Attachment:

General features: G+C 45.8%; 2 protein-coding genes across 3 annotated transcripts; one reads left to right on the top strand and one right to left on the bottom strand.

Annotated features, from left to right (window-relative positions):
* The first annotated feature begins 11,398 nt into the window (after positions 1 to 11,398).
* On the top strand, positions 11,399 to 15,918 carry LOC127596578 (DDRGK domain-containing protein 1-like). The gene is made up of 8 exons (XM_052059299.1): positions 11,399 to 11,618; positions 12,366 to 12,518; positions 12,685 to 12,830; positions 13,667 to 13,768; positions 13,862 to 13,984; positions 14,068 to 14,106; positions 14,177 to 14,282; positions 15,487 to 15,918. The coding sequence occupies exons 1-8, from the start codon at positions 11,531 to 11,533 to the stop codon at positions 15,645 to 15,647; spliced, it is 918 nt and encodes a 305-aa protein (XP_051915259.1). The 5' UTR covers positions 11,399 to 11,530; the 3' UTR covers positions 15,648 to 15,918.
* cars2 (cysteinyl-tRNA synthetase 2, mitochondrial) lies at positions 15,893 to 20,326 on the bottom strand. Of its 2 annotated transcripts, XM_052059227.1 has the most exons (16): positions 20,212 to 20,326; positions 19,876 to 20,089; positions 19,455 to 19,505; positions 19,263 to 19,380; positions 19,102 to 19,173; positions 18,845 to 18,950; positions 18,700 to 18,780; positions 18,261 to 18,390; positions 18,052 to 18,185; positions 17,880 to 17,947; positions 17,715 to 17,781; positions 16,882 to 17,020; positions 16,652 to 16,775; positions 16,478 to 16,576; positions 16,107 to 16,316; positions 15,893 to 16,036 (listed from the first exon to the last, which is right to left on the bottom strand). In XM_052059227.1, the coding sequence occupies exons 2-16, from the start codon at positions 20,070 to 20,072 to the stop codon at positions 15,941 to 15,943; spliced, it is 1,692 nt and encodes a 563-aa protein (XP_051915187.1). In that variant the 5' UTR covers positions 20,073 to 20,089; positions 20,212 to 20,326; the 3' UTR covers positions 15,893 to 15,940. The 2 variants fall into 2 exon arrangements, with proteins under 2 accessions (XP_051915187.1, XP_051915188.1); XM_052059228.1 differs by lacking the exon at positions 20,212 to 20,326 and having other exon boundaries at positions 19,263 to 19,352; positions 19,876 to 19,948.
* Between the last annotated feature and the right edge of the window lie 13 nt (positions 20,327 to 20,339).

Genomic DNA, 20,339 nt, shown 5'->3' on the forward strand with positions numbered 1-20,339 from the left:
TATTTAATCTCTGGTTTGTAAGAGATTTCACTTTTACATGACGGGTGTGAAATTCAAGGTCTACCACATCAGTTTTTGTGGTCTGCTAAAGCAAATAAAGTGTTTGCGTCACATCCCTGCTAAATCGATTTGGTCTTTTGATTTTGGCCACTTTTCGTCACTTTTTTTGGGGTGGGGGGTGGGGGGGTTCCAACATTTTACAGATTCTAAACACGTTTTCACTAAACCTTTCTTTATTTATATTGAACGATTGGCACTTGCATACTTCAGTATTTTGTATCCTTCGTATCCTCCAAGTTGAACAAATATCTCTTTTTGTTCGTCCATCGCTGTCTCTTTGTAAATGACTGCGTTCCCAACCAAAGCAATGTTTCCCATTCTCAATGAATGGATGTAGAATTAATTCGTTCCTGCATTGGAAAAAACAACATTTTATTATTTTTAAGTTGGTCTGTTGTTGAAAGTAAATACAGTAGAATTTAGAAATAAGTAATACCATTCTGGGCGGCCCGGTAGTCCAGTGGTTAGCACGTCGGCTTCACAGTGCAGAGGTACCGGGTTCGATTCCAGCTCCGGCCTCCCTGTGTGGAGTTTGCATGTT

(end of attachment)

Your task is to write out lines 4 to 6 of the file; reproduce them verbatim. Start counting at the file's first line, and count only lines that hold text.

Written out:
* On the top strand, positions 11,399 to 15,918 carry LOC127596578 (DDRGK domain-containing protein 1-like). The gene is made up of 8 exons (XM_052059299.1): positions 11,399 to 11,618; positions 12,366 to 12,518; positions 12,685 to 12,830; positions 13,667 to 13,768; positions 13,862 to 13,984; positions 14,068 to 14,106; positions 14,177 to 14,282; positions 15,487 to 15,918. The coding sequence occupies exons 1-8, from the start codon at positions 11,531 to 11,533 to the stop codon at positions 15,645 to 15,647; spliced, it is 918 nt and encodes a 305-aa protein (XP_051915259.1). The 5' UTR covers positions 11,399 to 11,530; the 3' UTR covers positions 15,648 to 15,918.
* cars2 (cysteinyl-tRNA synthetase 2, mitochondrial) lies at positions 15,893 to 20,326 on the bottom strand. Of its 2 annotated transcripts, XM_052059227.1 has the most exons (16): positions 20,212 to 20,326; positions 19,876 to 20,089; positions 19,455 to 19,505; positions 19,263 to 19,380; positions 19,102 to 19,173; positions 18,845 to 18,950; positions 18,700 to 18,780; positions 18,261 to 18,390; positions 18,052 to 18,185; positions 17,880 to 17,947; positions 17,715 to 17,781; positions 16,882 to 17,020; positions 16,652 to 16,775; positions 16,478 to 16,576; positions 16,107 to 16,316; positions 15,893 to 16,036 (listed from the first exon to the last, which is right to left on the bottom strand). In XM_052059227.1, the coding sequence occupies exons 2-16, from the start codon at positions 20,070 to 20,072 to the stop codon at positions 15,941 to 15,943; spliced, it is 1,692 nt and encodes a 563-aa protein (XP_051915187.1). In that variant the 5' UTR covers positions 20,073 to 20,089; positions 20,212 to 20,326; the 3' UTR covers positions 15,893 to 15,940. The 2 variants fall into 2 exon arrangements, with proteins under 2 accessions (XP_051915187.1, XP_051915188.1); XM_052059228.1 differs by lacking the exon at positions 20,212 to 20,326 and having other exon boundaries at positions 19,263 to 19,352; positions 19,876 to 19,948.
* Between the last annotated feature and the right edge of the window lie 13 nt (positions 20,327 to 20,339).